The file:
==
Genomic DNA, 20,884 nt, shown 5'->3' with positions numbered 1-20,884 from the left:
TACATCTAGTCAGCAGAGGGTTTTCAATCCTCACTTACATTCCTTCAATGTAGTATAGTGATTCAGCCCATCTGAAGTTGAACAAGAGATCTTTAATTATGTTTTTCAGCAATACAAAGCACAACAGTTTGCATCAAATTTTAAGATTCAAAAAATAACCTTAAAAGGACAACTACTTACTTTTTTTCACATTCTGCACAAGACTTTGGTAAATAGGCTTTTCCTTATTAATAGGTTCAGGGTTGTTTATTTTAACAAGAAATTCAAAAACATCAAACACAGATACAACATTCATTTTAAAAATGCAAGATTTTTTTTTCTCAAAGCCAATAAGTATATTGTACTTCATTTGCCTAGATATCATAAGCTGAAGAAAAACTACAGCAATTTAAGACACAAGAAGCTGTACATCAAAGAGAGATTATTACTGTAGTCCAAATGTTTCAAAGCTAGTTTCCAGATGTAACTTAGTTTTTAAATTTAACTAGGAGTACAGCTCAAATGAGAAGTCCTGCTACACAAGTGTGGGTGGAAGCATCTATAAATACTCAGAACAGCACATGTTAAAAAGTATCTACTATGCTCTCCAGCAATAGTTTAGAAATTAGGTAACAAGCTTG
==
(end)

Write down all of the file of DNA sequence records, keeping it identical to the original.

Genomic DNA, 20,884 nt, shown 5'->3' with positions numbered 1-20,884 from the left:
TACATCTAGTCAGCAGAGGGTTTTCAATCCTCACTTACATTCCTTCAATGTAGTATAGTGATTCAGCCCATCTGAAGTTGAACAAGAGATCTTTAATTATGTTTTTCAGCAATACAAAGCACAACAGTTTGCATCAAATTTTAAGATTCAAAAAATAACCTTAAAAGGACAACTACTTACTTTTTTTCACATTCTGCACAAGACTTTGGTAAATAGGCTTTTCCTTATTAATAGGTTCAGGGTTGTTTATTTTAACAAGAAATTCAAAAACATCAAACACAGATACAACATTCATTTTAAAAATGCAAGATTTTTTTTTCTCAAAGCCAATAAGTATATTGTACTTCATTTGCCTAGATATCATAAGCTGAAGAAAAACTACAGCAATTTAAGACACAAGAAGCTGTACATCAAAGAGAGATTATTACTGTAGTCCAAATGTTTCAAAGCTAGTTTCCAGATGTAACTTAGTTTTTAAATTTAACTAGGAGTACAGCTCAAATGAGAAGTCCTGCTACACAAGTGTGGGTGGAAGCATCTATAAATACTCAGAACAGCACATGTTAAAAAGTATCTACTATGCTCTCCAGCAATAGTTTAGAAATTAGGTAACAAGCTTG